Sustainable Development Goals list free and equitable primary and
secondary education for all girls and boys as one of the foremost
objectives. Are we ready to part of this agenda? To eliminate gender
disparities for good and ensure equal leaning opportunities for girls
and boys? No one knows.

The fact
that we are a country with the highest number of terrorist attacks on
educational institutions is the first intimation of trouble. There have
been 724 attacks since 1970 and most of them were intended to disrupt
girls’ education. Pakistan is bereft of a graceful mention in world
rankings:

The Global Gender Gap Report
2014, published by the World Economic Forum, ranks Pakistan 141st out
of 142 countries in terms of the gap between men and women in four key
areas: economic participation, educational attainment, health and
political empowerment. In its previous report, Pakistan was ranked 135th
out of 136 countries, leaving only Yemen behind in gender disparity.

 

UNDP’s Gender Inequality Index for
Pakistan is 0.5, which ranks it 127th out of 187 countries. Only 19
percent of females in Pakistan above the age of 25 have reached (but not
necessarily completed) secondary education

 

For
educational attainment, the country is placed 132nd in the education
gender gap, the poorest in the region. By contrast, South Asian
countries have performed better: Sri Lanka 59th, Bangladesh 111th, Nepal
122nd and India 126th.

UNDP’s Gender Inequality Index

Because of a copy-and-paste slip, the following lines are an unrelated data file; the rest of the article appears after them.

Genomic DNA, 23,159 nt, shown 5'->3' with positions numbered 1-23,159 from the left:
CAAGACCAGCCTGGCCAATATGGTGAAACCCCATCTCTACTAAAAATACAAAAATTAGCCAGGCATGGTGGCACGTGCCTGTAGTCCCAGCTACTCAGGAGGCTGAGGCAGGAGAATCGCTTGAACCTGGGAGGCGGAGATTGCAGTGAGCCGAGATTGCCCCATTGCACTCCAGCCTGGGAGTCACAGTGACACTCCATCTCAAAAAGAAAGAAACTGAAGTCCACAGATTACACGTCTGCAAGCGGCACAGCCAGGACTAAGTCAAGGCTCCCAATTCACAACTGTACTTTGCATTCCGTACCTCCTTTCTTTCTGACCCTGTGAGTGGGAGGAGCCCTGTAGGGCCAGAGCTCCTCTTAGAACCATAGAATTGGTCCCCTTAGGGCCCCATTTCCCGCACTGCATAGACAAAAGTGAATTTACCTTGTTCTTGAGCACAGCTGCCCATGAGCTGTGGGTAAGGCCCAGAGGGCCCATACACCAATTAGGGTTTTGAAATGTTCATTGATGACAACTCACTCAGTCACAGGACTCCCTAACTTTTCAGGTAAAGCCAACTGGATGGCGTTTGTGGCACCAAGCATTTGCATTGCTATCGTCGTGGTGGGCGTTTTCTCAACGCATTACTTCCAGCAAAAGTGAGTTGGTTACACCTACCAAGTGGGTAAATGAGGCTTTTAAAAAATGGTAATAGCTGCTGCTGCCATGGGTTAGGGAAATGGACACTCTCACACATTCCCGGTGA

for Pakistan is 0.5, which ranks it 127th out of 187 countries. Only 19
percent of females in Pakistan above the age of 25 have reached (but
not necessarily completed) secondary education, compared with 46 percent
counterpart males. With a new round of political gambits this women’s
day, are we hoping to set the record straight or will roadblocks
continue to thwart the process of reform?

This
is not to say that moving up the statistics ladder will make Pakistan a
women-friendly place. Nor will an overhaul of legislation bring about
appreciable social change. But these gloomy numbers are reminiscent of
the harrowing display of misplaced priorities at national level. The
data only strengthen our resolve as activists and show us when and how
urgently to begin.

Ambitious
national education objectives are listed down each year but the real
need of the hour is strong political will and a cohesive national plan
for effective implementation and evaluation of policies. Evidence shows
that both demand and supply side gaps exist in the education sector. And
while our social preferences about girls’ education will take some time
to mend, national initiatives should be made exhaustive.

Enrolment
drives must ensure equal admission of girls and boys, especially in
rural areas. In some areas voucher schemes, cash transfer and stipend
programmes for schoolgirls in various areas have proven to increase
enrolment (such as the Girls Stipend Programme run by the elementary and
secondary education department of Khyber Pakhtunkhwa). However, their
impact is limited, and more funds and resources need to be devoted to
education activities in order to ensure gender parity.

Putting
girls into schools is only half the battle won. And if we are to tap
more than half the talent base of the country, we have to leapfrog
directly to a gender-inclusive approach. With marked representation in
the workforce, and improved chances of participation in the economic and
political decision-making scenario, educated women can bring a new wave
of growth.

Let’s bring our flowery
speeches to life and hold up our resolution to combat one of the biggest
dimensions of inequality facing us today.

Source: http://www.pakistantoday.com.pk/2015/03/21/comment/women-and-education-yet-another-divide/

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The opinions expressed in this article are the author's own and do not necessarily reflect the viewpoint or stance of SDPI.